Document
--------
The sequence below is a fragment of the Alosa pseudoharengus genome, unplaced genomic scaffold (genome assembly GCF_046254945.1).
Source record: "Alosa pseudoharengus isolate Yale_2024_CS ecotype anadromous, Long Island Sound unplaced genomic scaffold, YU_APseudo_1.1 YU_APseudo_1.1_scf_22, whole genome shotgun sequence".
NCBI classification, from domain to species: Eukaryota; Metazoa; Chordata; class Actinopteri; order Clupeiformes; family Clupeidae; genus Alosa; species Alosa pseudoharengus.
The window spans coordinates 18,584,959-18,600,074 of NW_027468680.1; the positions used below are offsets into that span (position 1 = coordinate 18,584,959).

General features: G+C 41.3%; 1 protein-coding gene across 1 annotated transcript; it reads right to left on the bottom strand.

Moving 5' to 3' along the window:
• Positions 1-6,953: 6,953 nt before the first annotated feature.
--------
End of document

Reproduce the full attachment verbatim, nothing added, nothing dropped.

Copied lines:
The sequence below is a fragment of the Alosa pseudoharengus genome, unplaced genomic scaffold (genome assembly GCF_046254945.1).
Source record: "Alosa pseudoharengus isolate Yale_2024_CS ecotype anadromous, Long Island Sound unplaced genomic scaffold, YU_APseudo_1.1 YU_APseudo_1.1_scf_22, whole genome shotgun sequence".
NCBI classification, from domain to species: Eukaryota; Metazoa; Chordata; class Actinopteri; order Clupeiformes; family Clupeidae; genus Alosa; species Alosa pseudoharengus.
The window spans coordinates 18,584,959-18,600,074 of NW_027468680.1; the positions used below are offsets into that span (position 1 = coordinate 18,584,959).

General features: G+C 41.3%; 1 protein-coding gene across 1 annotated transcript; it reads right to left on the bottom strand.

Moving 5' to 3' along the window:
• Positions 1-6,953: 6,953 nt before the first annotated feature.